At Veraneando Adventure zipline tour you’ll splash into the excitement. This tour is close to El Recodo, hometown of the famous music group Banda El Recodo. The cost of the tour is $70USD for 10 years and up and $45USD for kids from 3-9 years, or the equivalent in pesos depending on the exchange rate. If you have your own transportation, the cost is $600 pesos per adult and $500 pesos per child. There are 12 lines on this tour and it also includes transportation, three drinks, lunch and a visit to the local tequila factory.
When making a reservation, let the staff know where you want to be picked up. They usually pass by a local bakery to pick up tasty empanadas (stuffed bread rolls). You don’t have to pay a deposit when making a booking and you can pay in full upon arrival with US dollars, pesos or credit card (VISA/Mastercard). They also offer a river-ride tour and Mexican steam lodge (temazcal) tour.
It takes about 1 hour and 20 minutes to drive to Veraneando. You take the highway towards airport and Villa Union and turn left towards El Recodo. Follow this scenic route, pass El Recodo and you will see Veraneando Adventure signaled.
Huana Coa: www.huanacoa.com
Land line: (669) 990 110 001
Cell phone: 669 147 0604
Veraneando Adventure: www.veraneandoadventure.com/
Land line (669) 988 0425 or 988 1414
Out of the sun
Believe it or not, snowbirds or winter visitors – for a full-time resident of Mazatlan like myself there is such a thing as too much sun. When the sun is too sunny and the beach is too sandy and you just want to chill (literally) indoors. When the thermometer is sky-high and the humidity is making your glasses fog, it’s good to have fun indoor options.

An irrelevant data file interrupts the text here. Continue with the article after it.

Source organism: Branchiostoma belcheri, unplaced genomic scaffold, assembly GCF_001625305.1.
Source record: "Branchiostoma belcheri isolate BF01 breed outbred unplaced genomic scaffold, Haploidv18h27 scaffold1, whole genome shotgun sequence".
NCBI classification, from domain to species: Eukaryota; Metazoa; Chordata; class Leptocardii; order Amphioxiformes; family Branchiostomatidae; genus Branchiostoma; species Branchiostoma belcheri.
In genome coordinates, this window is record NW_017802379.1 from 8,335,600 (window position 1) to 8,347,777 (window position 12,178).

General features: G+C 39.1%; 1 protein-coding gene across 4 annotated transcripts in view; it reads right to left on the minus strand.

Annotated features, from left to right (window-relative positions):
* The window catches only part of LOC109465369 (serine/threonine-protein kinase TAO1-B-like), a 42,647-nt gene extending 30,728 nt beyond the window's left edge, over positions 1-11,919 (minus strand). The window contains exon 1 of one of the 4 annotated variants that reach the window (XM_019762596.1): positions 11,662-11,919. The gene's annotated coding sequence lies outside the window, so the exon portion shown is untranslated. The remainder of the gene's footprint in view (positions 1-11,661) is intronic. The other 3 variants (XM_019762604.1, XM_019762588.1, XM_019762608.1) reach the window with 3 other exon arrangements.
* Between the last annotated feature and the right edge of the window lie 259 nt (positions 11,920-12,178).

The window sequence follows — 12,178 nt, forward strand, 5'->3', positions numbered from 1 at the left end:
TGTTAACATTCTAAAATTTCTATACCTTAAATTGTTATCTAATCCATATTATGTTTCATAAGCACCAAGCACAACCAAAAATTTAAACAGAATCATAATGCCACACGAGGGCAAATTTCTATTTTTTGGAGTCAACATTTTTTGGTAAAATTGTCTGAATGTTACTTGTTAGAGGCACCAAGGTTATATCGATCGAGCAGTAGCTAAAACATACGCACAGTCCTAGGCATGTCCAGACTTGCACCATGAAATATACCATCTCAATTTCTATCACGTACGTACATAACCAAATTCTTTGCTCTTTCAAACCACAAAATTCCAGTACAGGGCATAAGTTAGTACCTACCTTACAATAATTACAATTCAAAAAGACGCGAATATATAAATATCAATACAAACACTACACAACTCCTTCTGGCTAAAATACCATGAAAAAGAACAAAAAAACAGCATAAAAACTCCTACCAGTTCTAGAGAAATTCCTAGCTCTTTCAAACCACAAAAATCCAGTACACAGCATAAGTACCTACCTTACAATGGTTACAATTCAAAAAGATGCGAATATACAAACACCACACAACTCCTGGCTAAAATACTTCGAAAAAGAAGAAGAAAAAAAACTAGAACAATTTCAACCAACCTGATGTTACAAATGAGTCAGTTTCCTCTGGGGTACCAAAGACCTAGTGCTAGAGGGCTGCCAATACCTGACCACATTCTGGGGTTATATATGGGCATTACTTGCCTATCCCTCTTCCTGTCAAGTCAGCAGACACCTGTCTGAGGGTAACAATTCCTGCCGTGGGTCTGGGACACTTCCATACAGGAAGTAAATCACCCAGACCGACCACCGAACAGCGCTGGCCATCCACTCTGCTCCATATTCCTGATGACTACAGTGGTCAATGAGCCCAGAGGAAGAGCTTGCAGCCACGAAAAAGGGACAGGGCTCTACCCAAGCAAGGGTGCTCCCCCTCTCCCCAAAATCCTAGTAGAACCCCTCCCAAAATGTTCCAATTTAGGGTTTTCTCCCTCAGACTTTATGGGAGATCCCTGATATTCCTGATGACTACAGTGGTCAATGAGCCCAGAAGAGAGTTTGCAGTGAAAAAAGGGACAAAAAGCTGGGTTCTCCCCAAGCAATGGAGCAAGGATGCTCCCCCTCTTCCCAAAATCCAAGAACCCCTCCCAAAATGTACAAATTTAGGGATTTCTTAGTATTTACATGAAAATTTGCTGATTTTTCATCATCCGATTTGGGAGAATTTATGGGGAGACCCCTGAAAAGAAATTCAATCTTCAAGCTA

If you would like to learn about Mexican culture in a hands-on way, trying new flavors is the best way to savor everything that this wonderful country has to offer. Mazatlan doesn’t have any official cooking schools as in other cities, but these two options are great fun.
Water’s Edge Bistro
This charming restaurant located in the historic downtown district, is run by Chef Alastair Porteous. He has been a chef for over 25 years in Canada. Chef Alastair works with regionally produced ingredients to create dishes with an out-of-this-world flavor. He offers cooking classes for families with children or groups of older children (12 years and older).The maximum group size is 8 people. Chef Alastair explains everything thoroughly and he’s surprisingly patient (no Hell’s Kitchen scenes here). He allows the kids to do everything, including using real chef knives, grill, and sauté and plate a dish like a real chef. It’s amazing how picky eaters (we all know them!) become less picky after seeing how you make pasta from scratch, how you dress a great salad, etc. And the best thing: you eat your own creations! I would definitely recommend this for older children or teenagers. The whole class takes about 3 hours.
Water’s Edge Bistro: 136 0895, www.thewatersedgemazatlan.com, reservations – email@example.com. Opening hours: Tuesday through Sunday from 4 p.m-11pm. Water’s Edge is usually closed during summer months, July, August and September. The cost of the class is $200 pesos per child, for adults [$60 USD] it’s more if you want to drink alcohol.
Salsa and Salsa